Knock At The Cabin review: a family must make a choice

Dave Bautista in Knock At The Cabin
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Dave Bautista is chilling as the antagonist of M Night Shyamalan’s Knock At The Cabin – here’s our review.

The only thing scarier than a man the size of Dave Bautista is a man the size of Dave Bautista wearing tiny glasses and speaking so softly that it’s almost a whisper. That’s the core horror at the centre of Knock At The Cabin – director M. Night Shyamalan’s latest dark thriller, adapted from Paul Tremblay’s 2018 novel The Cabin At The End Of The World.

It’s a movie that throws up some short, sharp shocks amid an apocalyptic plot, with a central dilemma that contains echoes of Sophie’s Choice and, more recently, Yorgos Lanthimos’s bleakly brilliant The Killing Of A Sacred Deer. Sadly, it can’t match the psychological depth of its predecessors.

The story begins in chilling fashion, with stranger Leonard (Bautista) approaching young girl Wen (Kristen Cui) as she collects grasshoppers outside the cabin where she’s staying with her fathers (Ben Aldridge and Jonathan Groff). After their apparently cordial but sinister conversation, Leonard says that he and his friends – including Harry Potter star Rupert Grint, who previously worked with Shyamalan on TV series Servant – will need access to their cabin. After a scuffle of a home invasion, the cult-like gang informs the family that they have to make a terrible choice in order to avert the end of the world.

With such a constrained setting in which to work – the movie almost never leaves the cabin – Shyamalan deftly ratchets up the tension as the implications of the family’s choice, or lack thereof, begin to play out both inside and outside the suffocating wooden walls. He’s helped by the claustrophobic and deeply atmospheric cinematography of Jarin Blaschke, who previously crafted psychological chills in The Lighthouse to Oscar-nominated effect.

Bautista’s presence is a real boon to the movie, with his hulking physique seeming to fill every inch of the room. But the former WWE star has consistently shown himself to be far more than a mere muscle-man over the years, and here allows quietly terrifying charisma to usurp his undeniable physical threat. He’s not out to hurt the family he’s holding captive – and that’s the scariest thing about him.

A still of the antagonists of M. Night Shyamalan's Knock At The Cabin.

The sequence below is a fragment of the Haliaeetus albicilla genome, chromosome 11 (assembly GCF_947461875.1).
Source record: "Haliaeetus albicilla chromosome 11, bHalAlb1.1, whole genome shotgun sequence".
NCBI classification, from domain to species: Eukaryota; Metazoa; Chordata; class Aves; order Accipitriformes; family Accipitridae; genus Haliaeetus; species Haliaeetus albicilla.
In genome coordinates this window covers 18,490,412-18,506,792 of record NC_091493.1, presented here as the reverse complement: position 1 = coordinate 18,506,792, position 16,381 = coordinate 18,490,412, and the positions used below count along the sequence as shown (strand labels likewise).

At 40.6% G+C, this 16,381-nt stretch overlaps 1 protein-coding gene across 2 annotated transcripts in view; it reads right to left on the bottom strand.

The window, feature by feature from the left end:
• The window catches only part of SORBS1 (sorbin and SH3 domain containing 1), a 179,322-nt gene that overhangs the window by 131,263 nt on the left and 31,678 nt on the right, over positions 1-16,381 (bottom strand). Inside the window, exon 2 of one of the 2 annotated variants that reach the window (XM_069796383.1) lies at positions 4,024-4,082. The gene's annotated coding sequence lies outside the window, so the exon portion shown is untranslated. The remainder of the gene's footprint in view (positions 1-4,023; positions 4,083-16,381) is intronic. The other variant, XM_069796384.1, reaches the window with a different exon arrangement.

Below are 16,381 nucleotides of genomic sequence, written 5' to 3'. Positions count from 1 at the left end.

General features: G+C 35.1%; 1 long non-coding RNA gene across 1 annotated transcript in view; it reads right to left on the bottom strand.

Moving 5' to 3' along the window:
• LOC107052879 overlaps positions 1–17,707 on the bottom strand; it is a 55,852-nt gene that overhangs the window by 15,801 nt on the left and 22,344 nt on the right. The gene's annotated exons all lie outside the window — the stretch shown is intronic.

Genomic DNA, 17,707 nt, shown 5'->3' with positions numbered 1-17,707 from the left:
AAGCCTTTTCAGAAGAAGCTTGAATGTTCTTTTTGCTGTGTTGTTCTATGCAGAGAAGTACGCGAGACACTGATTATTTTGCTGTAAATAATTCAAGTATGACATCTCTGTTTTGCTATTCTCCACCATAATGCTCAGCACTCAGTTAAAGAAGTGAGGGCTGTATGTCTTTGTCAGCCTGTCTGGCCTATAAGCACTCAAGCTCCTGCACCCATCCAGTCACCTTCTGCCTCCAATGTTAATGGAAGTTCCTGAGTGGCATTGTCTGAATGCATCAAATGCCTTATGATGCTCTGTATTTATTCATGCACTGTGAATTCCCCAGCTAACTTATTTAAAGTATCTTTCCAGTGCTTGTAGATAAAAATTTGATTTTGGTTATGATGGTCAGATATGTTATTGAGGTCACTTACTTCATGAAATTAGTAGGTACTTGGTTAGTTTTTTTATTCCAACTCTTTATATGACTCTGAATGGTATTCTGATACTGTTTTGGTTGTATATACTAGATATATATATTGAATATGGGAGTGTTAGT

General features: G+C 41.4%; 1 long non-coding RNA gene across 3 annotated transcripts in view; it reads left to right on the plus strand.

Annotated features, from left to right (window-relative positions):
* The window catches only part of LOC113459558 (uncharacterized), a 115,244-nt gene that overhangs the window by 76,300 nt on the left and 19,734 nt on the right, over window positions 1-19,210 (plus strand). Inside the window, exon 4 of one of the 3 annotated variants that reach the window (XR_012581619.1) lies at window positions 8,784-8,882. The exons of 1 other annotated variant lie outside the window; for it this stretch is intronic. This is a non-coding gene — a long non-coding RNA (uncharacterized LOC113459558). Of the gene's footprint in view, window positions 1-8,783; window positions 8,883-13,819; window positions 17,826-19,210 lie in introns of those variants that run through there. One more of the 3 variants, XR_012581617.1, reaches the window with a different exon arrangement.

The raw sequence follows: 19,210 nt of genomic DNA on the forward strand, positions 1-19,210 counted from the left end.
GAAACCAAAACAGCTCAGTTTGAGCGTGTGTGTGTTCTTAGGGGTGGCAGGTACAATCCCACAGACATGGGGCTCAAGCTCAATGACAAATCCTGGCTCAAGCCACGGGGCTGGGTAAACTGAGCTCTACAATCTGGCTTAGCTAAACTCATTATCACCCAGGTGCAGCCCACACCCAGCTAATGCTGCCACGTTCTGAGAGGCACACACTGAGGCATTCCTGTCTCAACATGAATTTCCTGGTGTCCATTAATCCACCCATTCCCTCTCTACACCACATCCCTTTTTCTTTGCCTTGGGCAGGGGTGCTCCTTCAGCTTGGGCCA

Aldridge, Groff and Cui are instantly believable as a tight-knit family unit. There’s an admirable simplicity in the way Shyamalan’s script – based on an initial draft by Steve Desmond and Michael Sherman – sketches out their personalities and differences, so flashbacks plotting out their history seem perfunctory and serve only to minimise the broiling tension.

The film also deserves credit for spotlighting a gay couple as protagonists in a storyline that isn’t focused on their sexuality, but also doesn’t ignore the way it impacts their experience of the world – a nuance from which many movies could learn a lot.

With the characters looking strong and Shyamalan’s nimble mastery of tone on show, the ingredients are there for Knock At The Cabin to be another of the director’s thriller hits. However, the movie begins to feel increasingly flat as the story goes on. Once the building blocks of the initial premise are laid out, there are few surprises in how the action unravels, particularly in an ending which feels like the least interesting way to resolve the knotty central predicament.

In many ways, the undeniable competence of Knock At The Cabin is what takes it down a few pegs. Despite the unimaginably high stakes, the film is workmanlike and constrained – lacking the streak of madness that characterises the best of Shyamalan’s work. After the ambitious but disappointing Old, this is the director on safer ground. No matter how much blood is shed and how many histrionic speeches the characters spew at gunpoint, the action is firmly on the rails. Bautista’s choice of eyewear is as shocking as it gets.

There are real pleasures to be found here, with strong performances convincingly selling a dark premise which could easily have felt over-cranked and unbelievable. It’s not Shyamalan on top-drawer The Sixth Sense form, but nor is it one of his infamous disasters. Perhaps damningly, it exists squarely in mid-table – the Crystal Palace of psychological thrillers.

Knock At The Cabin is in cinemas on 3rd February.

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